The Loss Of Coolant Accident (LOCA) is one of the most considered accidental scenario in nuclear power plant design. It occurs due to a break of the primary cooling circuit, which induces a strong pressure decrease, this leads to an overheating of the fuel cladding. The water steam and high temperature environment undermine the claddings and can lead to their burst with the release of fission products.
The Light-water One Rod Equipment for LOCA Experimental Investigations (LORELEI) is a device that will be dedicated to such accident simulations and studies. It will be implemented in the Jules Horowitz research Reactor (JHR) which is under construction at the CEA Cadarache center. The main objective of the LORELEI device will be the study of fuel claddings behaviors under extreme reactor conditions. In such experiments, the cladding surface temperature monitoring is essential; it allows linking the burst conditions with the temperature. However, to minimize the perturbation and avoiding any change of the burst conditions, this measurement needs to be non-invasive and preferably contactless, which excludes the use of conventional temperature measurement techniques such as thermocouples and thermistors. The IR pyrometry based temperature measurement technologies present a suitable solution for this application. It allows a contactless temperature measurement with a good accuracy, high speed and reliability. However, the conventional pyrometers are not adapted for harsh environments application and could not survive under the extreme core conditions. In order to overcome this issue, we developed a sensor prototype based on the infra-red multispectral pyrometry with an optical collection head (figure 1) that can withstand both reactor core nominal and accidental conditions; high radiations levels (about 1020 fast neutron/cm² fluence and several GGy of gamma dose), high temperatures (up to 1000°C during the accident) and pressure (about 90 bars).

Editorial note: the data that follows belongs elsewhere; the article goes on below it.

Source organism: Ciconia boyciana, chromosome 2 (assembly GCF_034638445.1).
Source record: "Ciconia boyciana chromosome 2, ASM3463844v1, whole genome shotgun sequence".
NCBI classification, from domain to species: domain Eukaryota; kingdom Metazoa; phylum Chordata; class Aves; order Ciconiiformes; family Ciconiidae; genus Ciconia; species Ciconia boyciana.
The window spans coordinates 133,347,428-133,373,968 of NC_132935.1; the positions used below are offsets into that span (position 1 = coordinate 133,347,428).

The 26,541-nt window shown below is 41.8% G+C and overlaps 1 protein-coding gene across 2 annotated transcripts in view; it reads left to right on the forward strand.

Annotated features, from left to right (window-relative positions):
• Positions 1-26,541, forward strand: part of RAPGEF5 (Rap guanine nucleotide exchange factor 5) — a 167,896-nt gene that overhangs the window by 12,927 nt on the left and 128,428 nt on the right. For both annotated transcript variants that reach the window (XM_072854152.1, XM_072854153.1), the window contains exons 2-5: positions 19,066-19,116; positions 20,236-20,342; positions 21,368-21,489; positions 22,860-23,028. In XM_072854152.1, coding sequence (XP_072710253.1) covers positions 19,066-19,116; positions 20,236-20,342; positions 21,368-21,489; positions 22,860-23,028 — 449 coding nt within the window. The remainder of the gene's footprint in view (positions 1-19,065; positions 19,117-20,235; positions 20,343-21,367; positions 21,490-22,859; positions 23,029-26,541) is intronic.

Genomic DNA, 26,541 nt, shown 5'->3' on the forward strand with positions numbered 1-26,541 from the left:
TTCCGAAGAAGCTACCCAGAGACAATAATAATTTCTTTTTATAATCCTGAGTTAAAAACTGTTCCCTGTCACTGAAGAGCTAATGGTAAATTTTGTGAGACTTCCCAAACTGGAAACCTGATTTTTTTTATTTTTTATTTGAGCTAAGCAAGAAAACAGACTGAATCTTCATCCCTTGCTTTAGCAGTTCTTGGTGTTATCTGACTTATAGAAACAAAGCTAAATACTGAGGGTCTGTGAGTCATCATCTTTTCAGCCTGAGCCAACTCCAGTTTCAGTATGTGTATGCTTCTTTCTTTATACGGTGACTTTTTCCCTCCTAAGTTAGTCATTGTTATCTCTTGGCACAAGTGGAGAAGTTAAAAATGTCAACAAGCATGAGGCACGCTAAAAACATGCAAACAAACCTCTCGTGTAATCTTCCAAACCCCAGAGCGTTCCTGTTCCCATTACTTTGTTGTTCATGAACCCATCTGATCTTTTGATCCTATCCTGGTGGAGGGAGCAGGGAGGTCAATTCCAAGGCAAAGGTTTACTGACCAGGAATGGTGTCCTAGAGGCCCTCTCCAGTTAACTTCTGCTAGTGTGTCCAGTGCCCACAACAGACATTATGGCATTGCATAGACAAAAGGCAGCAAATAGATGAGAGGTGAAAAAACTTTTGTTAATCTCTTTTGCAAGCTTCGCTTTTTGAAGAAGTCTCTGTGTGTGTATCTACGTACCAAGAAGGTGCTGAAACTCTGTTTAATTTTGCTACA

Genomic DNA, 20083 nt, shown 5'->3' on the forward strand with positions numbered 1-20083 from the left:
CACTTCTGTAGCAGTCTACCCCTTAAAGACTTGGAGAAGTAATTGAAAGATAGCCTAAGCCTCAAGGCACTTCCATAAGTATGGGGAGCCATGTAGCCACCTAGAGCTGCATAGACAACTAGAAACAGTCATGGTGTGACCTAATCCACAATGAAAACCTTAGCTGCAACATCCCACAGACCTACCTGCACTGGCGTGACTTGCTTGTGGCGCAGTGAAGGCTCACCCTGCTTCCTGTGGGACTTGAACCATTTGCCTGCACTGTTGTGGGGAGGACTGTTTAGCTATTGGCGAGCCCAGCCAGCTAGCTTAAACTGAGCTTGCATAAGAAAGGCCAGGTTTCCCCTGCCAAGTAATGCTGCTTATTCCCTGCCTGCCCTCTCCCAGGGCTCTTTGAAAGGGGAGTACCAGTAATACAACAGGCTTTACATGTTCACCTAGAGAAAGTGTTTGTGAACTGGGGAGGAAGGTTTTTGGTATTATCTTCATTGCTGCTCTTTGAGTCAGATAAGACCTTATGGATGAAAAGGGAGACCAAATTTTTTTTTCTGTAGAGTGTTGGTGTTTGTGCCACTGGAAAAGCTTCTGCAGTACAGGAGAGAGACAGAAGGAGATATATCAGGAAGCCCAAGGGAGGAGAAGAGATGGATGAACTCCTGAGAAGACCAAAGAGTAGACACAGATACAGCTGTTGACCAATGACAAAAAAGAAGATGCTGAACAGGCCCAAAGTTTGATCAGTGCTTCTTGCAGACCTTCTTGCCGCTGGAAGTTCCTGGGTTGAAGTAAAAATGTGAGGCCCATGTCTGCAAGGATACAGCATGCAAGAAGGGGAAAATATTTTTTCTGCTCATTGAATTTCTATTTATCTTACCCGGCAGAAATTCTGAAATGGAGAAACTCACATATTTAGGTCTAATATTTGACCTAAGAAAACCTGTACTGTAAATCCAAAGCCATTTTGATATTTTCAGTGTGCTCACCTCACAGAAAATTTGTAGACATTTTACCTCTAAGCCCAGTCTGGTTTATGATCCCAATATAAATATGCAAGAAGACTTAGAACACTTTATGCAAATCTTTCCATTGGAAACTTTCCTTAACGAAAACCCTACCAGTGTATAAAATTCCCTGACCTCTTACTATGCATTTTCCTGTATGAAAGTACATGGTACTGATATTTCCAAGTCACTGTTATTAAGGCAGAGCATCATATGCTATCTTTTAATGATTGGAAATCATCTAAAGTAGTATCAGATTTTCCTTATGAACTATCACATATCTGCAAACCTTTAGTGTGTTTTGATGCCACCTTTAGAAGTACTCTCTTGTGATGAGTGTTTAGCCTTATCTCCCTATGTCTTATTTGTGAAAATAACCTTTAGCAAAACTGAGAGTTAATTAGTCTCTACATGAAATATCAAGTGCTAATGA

The use of multispectral pyrometry technique allows to estimate both temperature and emissivity, which makes possible to overcome the issue of variation in the emissivity of the cladding and the changes of the system transmission during the operation. The infra-red wavelength range is selected due to the high performances of silica-based materials and their high resistance to ionizing radiations compared to the UV-VIS domain.
Before the sensor integration in the LORELEI experience, validation and qualification procedures are required. This will estimate the reliability and durability of the system under conditions that are representative of the final application field.
In order to provide preliminary results on the reactor core environment effects on our system, we separated the core constraints and the device was tested for each one using different CEA facilities. In addition, we performed several studies to estimate the combined effects of those constraints on the system. We focused in particular on the combined high radiation/temperature effects on the optical element response and the temperature/pressure effects on the sensor body. Finally, we reached a system accuracy with less than ~ 2% temperature measurement error in a range of 700 to 1200 °C.